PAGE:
In 1957, Norman Granz launched the 18th tour of Jazz at the Philharmonic. The concerts yielded 5 separate albums featuring Ella Fitzgerald, Oscar Peterson, the Modern Jazz Quartet, Stan Getz, J.J. Johnson, Coleman Hawkins, Roy Eldridge and the JATP All-Stars. All of the albums were titled At the Opera House but on four of the five albums, the mono editions were recorded at the Shrine Auditorium in Los Angeles! In this newly revised Historical Essay, Thomas Cunniffe sorts out the discographical maze and discusses all five of the albums in both their mono and stereo editions.
The recorded collaborations between vocalist Mel Tormé and arranger Marty Paich were arguably the highlights of each man’s career. The albums they recorded with a 10-piece studio ensemble, the Marty Paich Dek-tette are some of the finest vocal LPs ever made. Thomas Cunniffe’s study of this music was originally part of his Master’s Thesis, and has been published on several websites over the past two decades. This newly-revised edition of the article marks its first appearance on Jazz History Online.
Sheila Jordan once said, I think I may have been a bass player in a previous life. My favorite way to sing is with the bass. Jordan’s duo recordings with bass accompaniment have been some of her finest work. This month, Jordan’s biographer Ellen Johnson, offers the first part of a two-part Historical Essay on these seminal recordings.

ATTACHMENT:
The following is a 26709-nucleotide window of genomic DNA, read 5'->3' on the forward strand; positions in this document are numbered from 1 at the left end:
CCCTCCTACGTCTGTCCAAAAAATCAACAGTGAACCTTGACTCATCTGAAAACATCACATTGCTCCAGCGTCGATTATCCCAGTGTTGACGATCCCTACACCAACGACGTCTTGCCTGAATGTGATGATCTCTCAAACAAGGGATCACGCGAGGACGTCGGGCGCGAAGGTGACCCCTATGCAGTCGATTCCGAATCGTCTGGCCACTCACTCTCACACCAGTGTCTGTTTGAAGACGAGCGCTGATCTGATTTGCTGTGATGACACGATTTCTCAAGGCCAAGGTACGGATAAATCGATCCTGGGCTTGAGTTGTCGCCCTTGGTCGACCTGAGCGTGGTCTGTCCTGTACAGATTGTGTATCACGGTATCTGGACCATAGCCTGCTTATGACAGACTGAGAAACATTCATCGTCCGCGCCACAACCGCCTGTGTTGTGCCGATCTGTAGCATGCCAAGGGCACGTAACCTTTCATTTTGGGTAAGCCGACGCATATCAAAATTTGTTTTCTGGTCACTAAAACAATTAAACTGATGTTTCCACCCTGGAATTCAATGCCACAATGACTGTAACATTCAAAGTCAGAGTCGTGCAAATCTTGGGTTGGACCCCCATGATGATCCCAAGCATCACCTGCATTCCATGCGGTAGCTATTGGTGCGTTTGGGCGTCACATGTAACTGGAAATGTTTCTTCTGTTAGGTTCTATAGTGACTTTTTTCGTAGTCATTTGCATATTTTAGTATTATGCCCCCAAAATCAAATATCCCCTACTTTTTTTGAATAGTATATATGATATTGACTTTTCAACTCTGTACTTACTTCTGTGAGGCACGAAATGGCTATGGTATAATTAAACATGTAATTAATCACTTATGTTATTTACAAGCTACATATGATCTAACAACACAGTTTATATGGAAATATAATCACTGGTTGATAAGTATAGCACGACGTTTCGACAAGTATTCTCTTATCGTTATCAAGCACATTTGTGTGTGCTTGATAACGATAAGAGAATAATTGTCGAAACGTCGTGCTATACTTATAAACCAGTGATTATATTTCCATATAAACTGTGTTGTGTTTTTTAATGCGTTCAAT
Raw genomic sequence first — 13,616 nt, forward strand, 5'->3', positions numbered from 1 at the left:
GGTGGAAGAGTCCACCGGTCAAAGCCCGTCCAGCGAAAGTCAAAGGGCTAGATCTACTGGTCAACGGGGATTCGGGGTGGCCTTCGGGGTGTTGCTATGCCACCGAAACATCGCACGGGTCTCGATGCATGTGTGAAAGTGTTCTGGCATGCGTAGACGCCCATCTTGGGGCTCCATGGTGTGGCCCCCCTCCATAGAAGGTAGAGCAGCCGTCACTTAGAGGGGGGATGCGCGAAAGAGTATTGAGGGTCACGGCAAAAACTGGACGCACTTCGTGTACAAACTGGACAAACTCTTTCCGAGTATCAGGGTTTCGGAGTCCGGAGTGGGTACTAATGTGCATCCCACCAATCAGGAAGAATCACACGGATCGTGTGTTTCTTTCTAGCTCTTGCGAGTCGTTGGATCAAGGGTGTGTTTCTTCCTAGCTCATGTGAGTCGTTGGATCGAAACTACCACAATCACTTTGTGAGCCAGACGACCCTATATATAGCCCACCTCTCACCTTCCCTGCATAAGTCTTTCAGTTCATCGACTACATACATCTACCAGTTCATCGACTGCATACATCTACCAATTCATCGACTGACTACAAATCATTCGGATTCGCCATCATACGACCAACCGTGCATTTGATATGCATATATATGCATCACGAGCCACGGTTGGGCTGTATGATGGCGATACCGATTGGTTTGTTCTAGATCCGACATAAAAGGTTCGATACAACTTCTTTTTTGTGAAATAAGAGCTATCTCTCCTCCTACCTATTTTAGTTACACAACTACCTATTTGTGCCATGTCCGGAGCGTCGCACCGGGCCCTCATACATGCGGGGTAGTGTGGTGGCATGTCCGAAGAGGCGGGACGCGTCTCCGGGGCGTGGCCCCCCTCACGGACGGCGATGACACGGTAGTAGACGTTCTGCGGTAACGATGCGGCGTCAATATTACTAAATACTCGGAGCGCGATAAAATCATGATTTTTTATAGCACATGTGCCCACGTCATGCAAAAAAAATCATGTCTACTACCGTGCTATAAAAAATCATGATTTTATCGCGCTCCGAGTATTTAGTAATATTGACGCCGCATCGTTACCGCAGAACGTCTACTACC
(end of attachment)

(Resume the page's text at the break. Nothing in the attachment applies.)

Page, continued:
One of the most beloved recorded collections in jazz history features extended live performances performed by a band with no major stars except its leader. In this Historical Essay, Thomas Cunniffe reviews the recordings of Shelly Manne and His Men featuring Joe Gordon and Richie Kamuca, including the magical albums recorded over three nights at San Francisco’s Black Hawk.
W.C. Handy’s St. Louis Blues was written nearly 100 years ago, and it has inspired thousands of recorded versions. Thomas Cunniffe examines four dozen jazz versions in this month’s Historical Essay. A playlist is available for readers who want to listen along.
Between 1975 and 1993, pianist Tommy Flanagan recorded six tribute albums featuring, in turn, the music of Duke Ellington & Billy Strayhorn, Bud Powell, Harold Arlen, John Coltrane, Thelonious Monk and Thad Jones. Thomas Cunniffe explores these albums in this month’s Historical Essay.